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Protecting Your Children

NJ Cop Thinks Parents Should Steal Their Kids’ Facebook Passwords

OK, I think this is going a bit too far. Yes, I think what children do on a computer should be generally monitored.  Yes, I think you should learn what parental controls are available to you and utilize some of them.  However, there needs to be a level of trust.  If you try to keylog what your child is doing, or if you try to block a site, that child is just going to find a way around it.

This isn’t several years ago, where computers were rare and it was easier to control what computer they got on.  I remember growing up that I had general access to 2 internet-ready computers, one at home and one at the high school library which was shared by all students (i.e. getting time on that computer was sometimes rather difficult, and very rarely was I able to use it without someone looking over my shoulder).  Nowadays computers and internet-enabled devices are everywhere, and by the time my own child is old enough computers will have permeated society even more.  Put key logging software on your home computer? They’ll use their cell phone if they have one, or a friend’s computer, or the multiple ones at school, or the library, or the local cyber-cafe, etc.  They will find out that you installed the software, and if you compromise their main Facebook account they might just create a fake one.

How do I know a child would do this? Because that’s what I would do!  Heck, I was the “good” child and I wouldn’t have thought twice about creating a secondary Facebook account if I knew the main one was being watched.  I would have also spent a lot of time thinking about ways to get around the restrictions put on me.  Again, I know I would because I did.  Was I being malicious about it?  No!  Generally, I tried to circumvent the restrictions just to find out if I could, and when I was able to circumvent those restrictions I behaved like I normally would.  Had Facebook been around when I was a teenager and I created a fake account my friends knew about but my parents didn’t, I’m fairly certain that I would have just posted stuff similar to what every other teen was posting, but I would have reveled in it because every word wouldn’t have been scrutinized by my parents.

Am I advocating that parents shouldn’t try to protect their children?  Of course not!  As I said above, I think parent’s should learn about what parental controls are available to them and use them appropriately.  If nothing else having those restrictions helped me hone my computer skills.  But I think parents need to internalize that they are not going to be able to protect their children from everything, and that’s OK.  Shouldn’t we, as parents, try to help prepare our children for the world at large?  You can’t do that by protecting them from everything.  I still remember this section from the movie Finding Nemo:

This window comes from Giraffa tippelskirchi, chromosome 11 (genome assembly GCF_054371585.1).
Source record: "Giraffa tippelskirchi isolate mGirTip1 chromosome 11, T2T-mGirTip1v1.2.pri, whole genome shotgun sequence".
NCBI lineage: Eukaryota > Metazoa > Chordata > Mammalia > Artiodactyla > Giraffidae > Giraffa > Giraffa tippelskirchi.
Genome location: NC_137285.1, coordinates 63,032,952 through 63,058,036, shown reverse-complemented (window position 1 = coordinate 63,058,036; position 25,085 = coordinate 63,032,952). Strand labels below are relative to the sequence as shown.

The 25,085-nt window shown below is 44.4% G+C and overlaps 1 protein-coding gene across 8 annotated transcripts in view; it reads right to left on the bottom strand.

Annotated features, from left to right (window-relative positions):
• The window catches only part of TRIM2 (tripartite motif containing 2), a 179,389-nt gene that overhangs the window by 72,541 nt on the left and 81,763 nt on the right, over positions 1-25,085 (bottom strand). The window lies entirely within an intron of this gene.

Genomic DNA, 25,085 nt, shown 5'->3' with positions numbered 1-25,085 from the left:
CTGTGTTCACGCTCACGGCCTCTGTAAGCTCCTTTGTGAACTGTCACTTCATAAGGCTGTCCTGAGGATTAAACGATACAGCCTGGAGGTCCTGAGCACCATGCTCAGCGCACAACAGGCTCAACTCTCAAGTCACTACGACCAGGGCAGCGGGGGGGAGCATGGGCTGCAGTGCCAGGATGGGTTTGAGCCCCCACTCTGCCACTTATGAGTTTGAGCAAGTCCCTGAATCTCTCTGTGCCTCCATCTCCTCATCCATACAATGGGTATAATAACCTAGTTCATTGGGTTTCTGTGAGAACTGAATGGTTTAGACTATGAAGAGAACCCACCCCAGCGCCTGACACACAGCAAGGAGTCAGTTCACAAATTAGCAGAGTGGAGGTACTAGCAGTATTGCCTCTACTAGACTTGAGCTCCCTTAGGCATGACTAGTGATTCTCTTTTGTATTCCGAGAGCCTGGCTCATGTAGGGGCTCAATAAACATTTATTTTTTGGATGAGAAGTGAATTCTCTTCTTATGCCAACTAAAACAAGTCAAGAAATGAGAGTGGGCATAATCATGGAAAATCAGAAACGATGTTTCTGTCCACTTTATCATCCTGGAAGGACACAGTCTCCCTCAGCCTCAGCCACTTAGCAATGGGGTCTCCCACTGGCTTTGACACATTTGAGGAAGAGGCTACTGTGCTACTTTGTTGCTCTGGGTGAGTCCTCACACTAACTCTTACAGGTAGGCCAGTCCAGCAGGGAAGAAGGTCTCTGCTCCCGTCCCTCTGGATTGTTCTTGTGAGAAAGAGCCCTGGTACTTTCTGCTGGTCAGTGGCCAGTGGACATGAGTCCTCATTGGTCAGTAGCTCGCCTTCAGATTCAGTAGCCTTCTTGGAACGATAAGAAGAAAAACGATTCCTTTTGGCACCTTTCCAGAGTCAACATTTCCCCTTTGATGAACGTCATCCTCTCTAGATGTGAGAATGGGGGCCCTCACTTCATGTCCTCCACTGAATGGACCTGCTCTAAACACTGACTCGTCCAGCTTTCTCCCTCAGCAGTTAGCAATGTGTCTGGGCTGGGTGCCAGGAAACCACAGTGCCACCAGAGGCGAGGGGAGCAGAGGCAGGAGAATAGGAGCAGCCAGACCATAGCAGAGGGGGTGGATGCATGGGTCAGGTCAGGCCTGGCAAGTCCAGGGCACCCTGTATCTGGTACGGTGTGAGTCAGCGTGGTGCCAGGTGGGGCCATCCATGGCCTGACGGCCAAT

Marlin:  I promised I’d never let anything happen to him!

Dory:  Hmm. That’s a funny thing to promise.

Marlin:  What?

Dory:  Well, you can’t never let anything happen to him. Then nothing would ever happen to him.

It’s better watched than read, but the point is still there.  If you were somehow able to completely protect your child all the way till they left home, do you think they’d really be better off?  Age alone does not beget wisdom.  And how do you think they’d feel, seeing all the things they were missing?  Let me put it this way, how would you feel if you were stuck in a glass room, unable to interact with the world but being able to see what everybody else got to do?  If every move you made was watched and scrutinized, your hand smacked if you did the wrong thing but not knowing what is right or wrong, so eventually you become scared to move in any direction?

A exaggerated scenario, yes.  But that’s what using keylogging software on your computer would be like for your child.  No privacy.  No trust.  Yes, it is a parent’s duty to try and protect their child as they can, but the Golden Rule of “Do unto others…” isn’t just for other adults.  If you would hate it being done to you, odds are they are going to hate it being done to them.

True, sometimes that’s the only option open to you as a parent.  Sometimes you just have to say no.  But if you have a teenager and they want to have their own private Facebook account, do you really think the right thing to do is fully invade their privacy, just because you are afraid of anything and everything that might happen to them?  Or maybe, just maybe, would it be better to sit down with your child and talk to them?  Talk to them about all the dangers they may face, and come up with a reasonable compromise?  Wouldn’t that be better than losing your own child’s trust in you?

Just a thought.